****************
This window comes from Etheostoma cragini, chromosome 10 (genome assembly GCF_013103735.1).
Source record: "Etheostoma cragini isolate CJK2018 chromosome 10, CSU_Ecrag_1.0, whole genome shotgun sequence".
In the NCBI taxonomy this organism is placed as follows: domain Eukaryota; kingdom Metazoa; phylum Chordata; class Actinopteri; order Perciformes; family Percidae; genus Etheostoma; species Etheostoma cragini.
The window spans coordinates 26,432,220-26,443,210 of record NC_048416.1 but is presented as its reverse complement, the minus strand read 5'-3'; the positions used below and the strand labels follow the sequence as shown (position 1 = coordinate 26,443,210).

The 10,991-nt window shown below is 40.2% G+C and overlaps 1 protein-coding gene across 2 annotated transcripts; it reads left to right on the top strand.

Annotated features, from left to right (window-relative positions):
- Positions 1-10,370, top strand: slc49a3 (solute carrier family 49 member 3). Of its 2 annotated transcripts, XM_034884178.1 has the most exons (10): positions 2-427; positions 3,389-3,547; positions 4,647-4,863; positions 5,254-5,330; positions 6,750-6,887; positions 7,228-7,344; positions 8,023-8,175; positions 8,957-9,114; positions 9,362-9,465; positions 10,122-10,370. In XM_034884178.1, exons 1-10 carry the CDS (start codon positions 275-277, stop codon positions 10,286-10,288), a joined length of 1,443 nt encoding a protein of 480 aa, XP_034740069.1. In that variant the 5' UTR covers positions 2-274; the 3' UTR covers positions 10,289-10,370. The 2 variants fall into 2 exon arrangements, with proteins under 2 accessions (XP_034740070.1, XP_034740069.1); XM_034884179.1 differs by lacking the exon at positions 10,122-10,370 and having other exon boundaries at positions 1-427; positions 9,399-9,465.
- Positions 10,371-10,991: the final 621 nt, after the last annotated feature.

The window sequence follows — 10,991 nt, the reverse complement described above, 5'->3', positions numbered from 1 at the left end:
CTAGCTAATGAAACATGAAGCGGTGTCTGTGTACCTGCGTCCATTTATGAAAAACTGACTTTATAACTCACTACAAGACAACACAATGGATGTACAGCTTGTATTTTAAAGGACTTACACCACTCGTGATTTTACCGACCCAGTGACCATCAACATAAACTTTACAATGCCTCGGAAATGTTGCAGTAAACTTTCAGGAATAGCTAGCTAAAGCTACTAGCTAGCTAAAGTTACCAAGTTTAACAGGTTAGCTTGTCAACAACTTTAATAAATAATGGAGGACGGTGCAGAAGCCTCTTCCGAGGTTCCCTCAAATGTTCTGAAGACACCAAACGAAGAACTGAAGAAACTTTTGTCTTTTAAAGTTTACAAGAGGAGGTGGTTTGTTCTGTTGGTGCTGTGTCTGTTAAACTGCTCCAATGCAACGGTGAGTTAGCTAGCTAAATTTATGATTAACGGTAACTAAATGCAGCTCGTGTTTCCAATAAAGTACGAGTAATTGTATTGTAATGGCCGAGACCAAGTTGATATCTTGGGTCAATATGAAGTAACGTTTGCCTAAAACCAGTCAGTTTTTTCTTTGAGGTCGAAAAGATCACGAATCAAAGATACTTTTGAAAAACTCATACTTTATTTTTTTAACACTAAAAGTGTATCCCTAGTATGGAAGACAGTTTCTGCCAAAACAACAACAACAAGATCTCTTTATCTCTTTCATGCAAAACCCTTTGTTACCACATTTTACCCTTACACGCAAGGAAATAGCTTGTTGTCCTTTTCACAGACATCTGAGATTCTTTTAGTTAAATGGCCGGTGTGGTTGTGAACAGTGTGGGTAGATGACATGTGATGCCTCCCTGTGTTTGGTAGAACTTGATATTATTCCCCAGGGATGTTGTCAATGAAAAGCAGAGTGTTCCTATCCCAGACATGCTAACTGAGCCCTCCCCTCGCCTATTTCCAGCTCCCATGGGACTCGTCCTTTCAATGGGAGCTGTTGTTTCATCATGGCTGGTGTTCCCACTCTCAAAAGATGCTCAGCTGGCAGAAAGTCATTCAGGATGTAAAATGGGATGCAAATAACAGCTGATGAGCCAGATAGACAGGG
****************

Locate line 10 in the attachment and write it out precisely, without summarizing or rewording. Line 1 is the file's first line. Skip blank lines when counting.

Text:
CTAGCTAATGAAACATGAAGCGGTGTCTGTGTACCTGCGTCCATTTATGAAAAACTGACTTTATAACTCACTACAAGACAACACAATGGATGTACAGCTTGTATTTTAAAGGACTTACACCACTCGTGATTTTACCGACCCAGTGACCATCAACATAAACTTTACAATGCCTCGGAAATGTTGCAGTAAACTTTCAGGAATAGCTAGCTAAAGCTACTAGCTAGCTAAAGTTACCAAGTTTAACAGGTTAGCTTGTCAACAACTTTAATAAATAATGGAGGACGGTGCAGAAGCCTCTTCCGAGGTTCCCTCAAATGTTCTGAAGACACCAAACGAAGAACTGAAGAAACTTTTGTCTTTTAAAGTTTACAAGAGGAGGTGGTTTGTTCTGTTGGTGCTGTGTCTGTTAAACTGCTCCAATGCAACGGTGAGTTAGCTAGCTAAATTTATGATTAACGGTAACTAAATGCAGCTCGTGTTTCCAATAAAGTACGAGTAATTGTATTGTAATGGCCGAGACCAAGTTGATATCTTGGGTCAATATGAAGTAACGTTTGCCTAAAACCAGTCAGTTTTTTCTTTGAGGTCGAAAAGATCACGAATCAAAGATACTTTTGAAAAACTCATACTTTATTTTTTTAACACTAAAAGTGTATCCCTAGTATGGAAGACAGTTTCTGCCAAAACAACAACAACAAGATCTCTTTATCTCTTTCATGCAAAACCCTTTGTTACCACATTTTACCCTTACACGCAAGGAAATAGCTTGTTGTCCTTTTCACAGACATCTGAGATTCTTTTAGTTAAATGGCCGGTGTGGTTGTGAACAGTGTGGGTAGATGACATGTGATGCCTCCCTGTGTTTGGTAGAACTTGATATTATTCCCCAGGGATGTTGTCAATGAAAAGCAGAGTGTTCCTATCCCAGACATGCTAACTGAGCCCTCCCCTCGCCTATTTCCAGCTCCCATGGGACTCGTCCTTTCAATGGGAGCTGTTGTTTCATCATGGCTGGTGTTCCCACTCTCAAAAGATGCTCAGCTGGCAGAAAGTCATTCAGGATGTAAAATGGGATGCAAATAACAGCTGATGAGCCAGATAGACAGGG